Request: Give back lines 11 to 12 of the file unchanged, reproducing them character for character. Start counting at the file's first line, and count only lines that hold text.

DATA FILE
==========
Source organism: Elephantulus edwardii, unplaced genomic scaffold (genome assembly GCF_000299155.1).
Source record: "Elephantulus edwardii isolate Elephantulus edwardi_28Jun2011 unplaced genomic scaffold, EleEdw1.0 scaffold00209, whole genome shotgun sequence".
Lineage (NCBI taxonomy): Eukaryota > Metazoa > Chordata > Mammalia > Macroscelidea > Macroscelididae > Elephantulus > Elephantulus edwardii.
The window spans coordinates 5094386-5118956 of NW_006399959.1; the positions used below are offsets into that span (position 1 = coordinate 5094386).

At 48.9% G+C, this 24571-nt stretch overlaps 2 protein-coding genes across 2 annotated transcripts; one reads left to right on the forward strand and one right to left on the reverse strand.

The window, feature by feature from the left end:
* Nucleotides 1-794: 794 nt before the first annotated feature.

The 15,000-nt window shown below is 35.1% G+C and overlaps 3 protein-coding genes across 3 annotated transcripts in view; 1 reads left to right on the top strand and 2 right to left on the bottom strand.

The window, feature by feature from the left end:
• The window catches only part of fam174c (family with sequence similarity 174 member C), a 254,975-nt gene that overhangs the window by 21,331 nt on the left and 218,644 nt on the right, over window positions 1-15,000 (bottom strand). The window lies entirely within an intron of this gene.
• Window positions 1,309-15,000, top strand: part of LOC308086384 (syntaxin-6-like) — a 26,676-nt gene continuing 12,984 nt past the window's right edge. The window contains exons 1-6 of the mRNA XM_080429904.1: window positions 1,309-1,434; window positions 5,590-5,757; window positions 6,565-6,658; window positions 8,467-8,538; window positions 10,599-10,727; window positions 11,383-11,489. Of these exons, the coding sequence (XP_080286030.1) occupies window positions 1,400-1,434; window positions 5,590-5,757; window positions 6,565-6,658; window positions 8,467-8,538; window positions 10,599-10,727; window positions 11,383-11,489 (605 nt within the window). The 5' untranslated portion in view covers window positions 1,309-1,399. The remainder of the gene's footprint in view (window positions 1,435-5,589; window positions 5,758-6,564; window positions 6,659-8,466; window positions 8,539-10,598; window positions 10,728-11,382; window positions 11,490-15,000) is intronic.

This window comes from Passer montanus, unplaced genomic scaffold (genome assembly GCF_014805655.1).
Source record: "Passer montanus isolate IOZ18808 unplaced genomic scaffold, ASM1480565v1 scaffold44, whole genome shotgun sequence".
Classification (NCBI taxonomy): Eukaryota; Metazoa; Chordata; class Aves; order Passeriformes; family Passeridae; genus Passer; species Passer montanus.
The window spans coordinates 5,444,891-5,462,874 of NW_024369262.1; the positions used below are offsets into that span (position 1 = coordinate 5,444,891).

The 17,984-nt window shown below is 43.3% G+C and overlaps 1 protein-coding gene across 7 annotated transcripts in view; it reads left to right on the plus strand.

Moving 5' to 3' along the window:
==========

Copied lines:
• Window positions 1,309-15,000, top strand: part of LOC308086384 (syntaxin-6-like) — a 26,676-nt gene continuing 12,984 nt past the window's right edge. The window contains exons 1-6 of the mRNA XM_080429904.1: window positions 1,309-1,434; window positions 5,590-5,757; window positions 6,565-6,658; window positions 8,467-8,538; window positions 10,599-10,727; window positions 11,383-11,489. Of these exons, the coding sequence (XP_080286030.1) occupies window positions 1,400-1,434; window positions 5,590-5,757; window positions 6,565-6,658; window positions 8,467-8,538; window positions 10,599-10,727; window positions 11,383-11,489 (605 nt within the window). The 5' untranslated portion in view covers window positions 1,309-1,399. The remainder of the gene's footprint in view (window positions 1,435-5,589; window positions 5,758-6,564; window positions 6,659-8,466; window positions 8,539-10,598; window positions 10,728-11,382; window positions 11,490-15,000) is intronic.

This window comes from Passer montanus, unplaced genomic scaffold (genome assembly GCF_014805655.1).